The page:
I thought the word trust would be one of those vague labels that is tough to pin down. You know, hard to define but you know it when you see it. But when I checked the dictionary, I was intrigued to find two simple ideas that hit the nail on the head. Under the word trust it said,“the confident expectation of something” and “implies a feeling of security.” – Susan G. Friedman, Ph.D.
Earlier this week, I took a fearful training client of mine to the beach. The fact that joyful trips to the beach are now a regular occurrence for her is a beautiful one because one year ago, these trips were not possible. Despite excellent socialization and dedicated dog parents, this dog entered a severe fear period, developing several phobias and generalizing her fear to previously safe environments, one of those being the beach. Through dedicated work desensitizing and counterconditioning her to fearful stimuli, collaboration with a veterinarian for medications to assist her recovery, and setting a consistent foundation of trust that her environment is safe, she has not only blossomed and developed strong coping skills with her fears, she enthusiastically visits and plays at the beach nearly every day.
For this dog, trust is imperative. She needs to feel secure in her environment and with the people surrounding her, and expect that activities and events in her environment will result in safe, enjoyable things, as opposed to dangerous and scary things.
The insidious thing about fear is that it’s difficult, if not impossible, to fully extinguish – neuroscientist Joseph LeDoux has published invaluable research on how fear affects the brain. This dog’s continued success depends on consistent feedback that she is safe, that she can trust the humans around her, and that she will be OK, even when the environment gets chaotic.
Fearful dogs aren’t “cured” of fear like a puppy with giardia or a dog with conjunctivitis. They develop coping skills to navigate and lessen stress, and their guardians manage their environment and consistently maintain messages of safety and positive associations. Life with a fearful dog is a rewarding journey.
As with any journey, bumps occur. Earlier this week, I took the fearful dog mentioned earlier to the beach, whereupon a rogue, off-leash dog bolted from its owner, chasing Riley into the water, nipping at her tail, while the guardian screamed for the dog to stop. The combination of a large, charging dog and the accompanying noise of the other guardian scared Riley. Despite all my best efforts, the environment imposed chaos. My initial thought was “Oh no. Will this scary experience cause her to regress at the beach? Will she generalize this experience tomorrow and decide the beach is scary?” After all, this is how her initial fear of the beach started. She encountered a scary stimulus, and for several months needed a gradual training plan to feel safe at the beach again.
Immediately following the incident, I checked Riley’s body language. She took food, but I could tell she didn’t want to stay at the beach. For the rest of the walk, I did everything I could to capitalize on positive experiences. I let her choose. I rewarded her heavily for any behaviors she offered, and let her decide where she wanted to go, knowing she would tell me where she felt safest.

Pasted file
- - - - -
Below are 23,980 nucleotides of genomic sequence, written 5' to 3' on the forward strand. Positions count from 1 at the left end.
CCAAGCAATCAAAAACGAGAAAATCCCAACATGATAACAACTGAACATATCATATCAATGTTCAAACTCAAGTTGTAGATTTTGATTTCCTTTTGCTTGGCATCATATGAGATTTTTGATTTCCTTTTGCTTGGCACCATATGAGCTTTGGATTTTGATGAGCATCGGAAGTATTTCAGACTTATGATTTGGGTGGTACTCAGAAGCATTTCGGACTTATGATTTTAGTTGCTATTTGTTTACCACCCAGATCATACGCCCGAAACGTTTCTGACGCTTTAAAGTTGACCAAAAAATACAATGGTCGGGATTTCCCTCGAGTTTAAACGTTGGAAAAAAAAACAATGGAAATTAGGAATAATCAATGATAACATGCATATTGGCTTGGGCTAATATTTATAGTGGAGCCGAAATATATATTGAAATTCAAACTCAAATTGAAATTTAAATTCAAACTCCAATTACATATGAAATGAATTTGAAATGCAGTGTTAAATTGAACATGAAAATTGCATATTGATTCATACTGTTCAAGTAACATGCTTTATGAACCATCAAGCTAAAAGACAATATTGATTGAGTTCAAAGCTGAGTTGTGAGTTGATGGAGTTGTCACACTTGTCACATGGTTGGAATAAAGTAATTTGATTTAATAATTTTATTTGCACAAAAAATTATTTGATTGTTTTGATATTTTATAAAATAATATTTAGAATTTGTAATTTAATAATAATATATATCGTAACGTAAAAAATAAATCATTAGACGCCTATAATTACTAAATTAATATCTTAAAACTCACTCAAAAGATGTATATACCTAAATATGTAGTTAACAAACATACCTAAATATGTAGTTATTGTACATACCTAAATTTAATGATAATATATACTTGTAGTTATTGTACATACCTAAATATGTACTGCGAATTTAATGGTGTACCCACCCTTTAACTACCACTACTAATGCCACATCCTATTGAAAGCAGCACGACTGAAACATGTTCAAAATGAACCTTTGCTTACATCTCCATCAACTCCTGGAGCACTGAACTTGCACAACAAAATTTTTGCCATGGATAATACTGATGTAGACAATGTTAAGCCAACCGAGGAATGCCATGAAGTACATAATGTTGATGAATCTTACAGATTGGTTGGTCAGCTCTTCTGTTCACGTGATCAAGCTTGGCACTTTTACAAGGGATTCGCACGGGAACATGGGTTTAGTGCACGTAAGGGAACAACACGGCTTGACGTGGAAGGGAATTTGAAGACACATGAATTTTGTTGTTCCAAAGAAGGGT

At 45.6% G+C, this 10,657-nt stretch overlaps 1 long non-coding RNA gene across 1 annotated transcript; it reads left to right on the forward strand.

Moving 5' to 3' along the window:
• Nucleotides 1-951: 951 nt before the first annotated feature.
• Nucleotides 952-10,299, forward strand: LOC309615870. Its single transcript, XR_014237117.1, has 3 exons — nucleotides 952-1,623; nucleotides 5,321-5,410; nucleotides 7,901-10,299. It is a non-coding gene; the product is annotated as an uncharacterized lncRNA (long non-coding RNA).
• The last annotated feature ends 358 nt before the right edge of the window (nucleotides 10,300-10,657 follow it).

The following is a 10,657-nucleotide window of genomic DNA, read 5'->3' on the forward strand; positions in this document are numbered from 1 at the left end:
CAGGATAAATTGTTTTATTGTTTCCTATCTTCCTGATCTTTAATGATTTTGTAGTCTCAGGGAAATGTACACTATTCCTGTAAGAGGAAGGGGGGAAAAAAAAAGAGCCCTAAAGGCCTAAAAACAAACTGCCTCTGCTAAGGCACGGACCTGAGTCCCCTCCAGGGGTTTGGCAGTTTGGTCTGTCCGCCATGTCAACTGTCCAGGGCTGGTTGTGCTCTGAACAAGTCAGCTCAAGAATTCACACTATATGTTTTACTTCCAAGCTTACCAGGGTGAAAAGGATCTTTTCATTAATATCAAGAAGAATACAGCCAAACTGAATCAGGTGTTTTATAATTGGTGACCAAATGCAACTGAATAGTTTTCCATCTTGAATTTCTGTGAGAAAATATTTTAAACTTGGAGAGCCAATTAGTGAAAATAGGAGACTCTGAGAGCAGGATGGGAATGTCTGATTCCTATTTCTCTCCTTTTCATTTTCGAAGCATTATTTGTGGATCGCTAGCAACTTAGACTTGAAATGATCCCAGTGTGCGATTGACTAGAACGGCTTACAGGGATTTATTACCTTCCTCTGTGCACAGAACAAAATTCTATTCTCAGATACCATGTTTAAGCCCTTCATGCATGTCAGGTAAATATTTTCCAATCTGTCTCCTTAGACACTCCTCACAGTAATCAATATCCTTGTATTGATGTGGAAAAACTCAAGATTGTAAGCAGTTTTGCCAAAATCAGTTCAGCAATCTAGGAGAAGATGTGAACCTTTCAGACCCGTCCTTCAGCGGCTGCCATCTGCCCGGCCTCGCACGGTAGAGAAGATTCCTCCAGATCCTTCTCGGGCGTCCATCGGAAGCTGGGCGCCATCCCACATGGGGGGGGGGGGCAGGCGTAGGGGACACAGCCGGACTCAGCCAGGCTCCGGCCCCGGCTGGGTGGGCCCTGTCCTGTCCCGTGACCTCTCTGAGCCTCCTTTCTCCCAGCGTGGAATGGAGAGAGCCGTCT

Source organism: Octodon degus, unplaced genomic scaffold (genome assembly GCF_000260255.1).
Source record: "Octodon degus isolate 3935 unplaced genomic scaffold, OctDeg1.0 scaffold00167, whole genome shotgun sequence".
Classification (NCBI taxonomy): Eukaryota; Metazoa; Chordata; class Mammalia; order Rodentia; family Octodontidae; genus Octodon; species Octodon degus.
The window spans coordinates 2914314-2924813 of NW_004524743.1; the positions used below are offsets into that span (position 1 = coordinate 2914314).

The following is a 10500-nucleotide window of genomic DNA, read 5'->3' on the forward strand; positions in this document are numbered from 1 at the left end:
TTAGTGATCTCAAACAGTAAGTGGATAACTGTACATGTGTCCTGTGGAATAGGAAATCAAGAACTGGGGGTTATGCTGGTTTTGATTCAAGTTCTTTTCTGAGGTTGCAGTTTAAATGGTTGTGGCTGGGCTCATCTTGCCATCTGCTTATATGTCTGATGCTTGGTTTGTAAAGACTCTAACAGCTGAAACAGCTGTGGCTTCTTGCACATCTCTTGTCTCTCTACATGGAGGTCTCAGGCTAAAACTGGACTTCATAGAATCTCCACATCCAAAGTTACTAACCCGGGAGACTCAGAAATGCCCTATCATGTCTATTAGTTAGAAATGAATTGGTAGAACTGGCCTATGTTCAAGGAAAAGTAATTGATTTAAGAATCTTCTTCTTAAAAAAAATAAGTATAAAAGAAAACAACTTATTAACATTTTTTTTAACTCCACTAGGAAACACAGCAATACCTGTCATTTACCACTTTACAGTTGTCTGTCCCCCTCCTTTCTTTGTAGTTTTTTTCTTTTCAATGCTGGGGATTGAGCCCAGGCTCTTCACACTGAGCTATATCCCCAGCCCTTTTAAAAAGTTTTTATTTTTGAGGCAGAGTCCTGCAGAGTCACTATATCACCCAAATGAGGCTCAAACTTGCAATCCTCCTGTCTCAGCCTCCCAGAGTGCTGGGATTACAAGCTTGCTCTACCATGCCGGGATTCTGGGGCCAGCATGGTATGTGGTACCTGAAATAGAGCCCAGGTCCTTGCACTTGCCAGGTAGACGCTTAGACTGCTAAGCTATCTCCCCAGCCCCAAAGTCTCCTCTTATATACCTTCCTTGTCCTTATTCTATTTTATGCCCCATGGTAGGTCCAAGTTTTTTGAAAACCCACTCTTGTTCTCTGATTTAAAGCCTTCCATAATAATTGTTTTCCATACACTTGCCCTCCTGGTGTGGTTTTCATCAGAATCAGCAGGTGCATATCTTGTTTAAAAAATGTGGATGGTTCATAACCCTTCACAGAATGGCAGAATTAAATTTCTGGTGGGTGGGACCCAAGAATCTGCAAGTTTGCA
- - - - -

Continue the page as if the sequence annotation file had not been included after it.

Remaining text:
The next day, she led me tot he beach, and she played. I was relieved. But it wasn’t magic. It was the power of padding.
In the context of training, padding refers to consistent deposits into a dog’s trust account. In the case of Riley, these deposits include: I’m safe, the beach is safe, good things happen with humans, good things happen when she is at the beach, and heavily reinforcing her coping skills. The amount of deposits is important. Withdrawals are costly, as shown through ongoing research on the lasting effects of fearful experiences in the brain. Withdrawals are also inevitable. The world is chaotic. We may do everything we can to manage a dog’s environment, but sometimes a loud noise, an off-leash dog, or a new scary stimulus comes crashing into the safe barrier we strive to maintain.
We don’t always have control over these withdrawals. We only have control over all the deposits we put into a dog’s trust account, so when the unavoidable withdrawal occurs, our dog has a strong, long history of deposits to fall back upon.
A metaphor I often use with clients: Envision a wall of dials. Each dial can increase or decrease stress. Some of the dials are beyond our control: Emergency visits, injuries, environmental chaos and noise. That’s when we take action of the dials we can control, dialing down a dog’s stress, bit by bit where we can, to prevent a stressful event from spiraling into a catastrophic one.
Whether your dog is fearful or not, don’t forget the power of padding. Someday, you’ll need those trust deposits and your dog will thank you for them.
Many thanks to Joanna for encouraging me to write this post. For more information on working with fearful dogs, visit Debbie Jacobs’ site fearfuldogs.com.
– Maureen Backman, MS, CTC, PCT-A is the owner of Mutt About Town dog training in San Francisco. She is also the founder of The Muzzle Up! Project and Muzzle Up! Online. To get in touch, email her at email@example.com. She will be presenting about Muzzle Up at this year’s Pet Professional Guild Summit in Tampa, FL. Get in touch at firstname.lastname@example.org.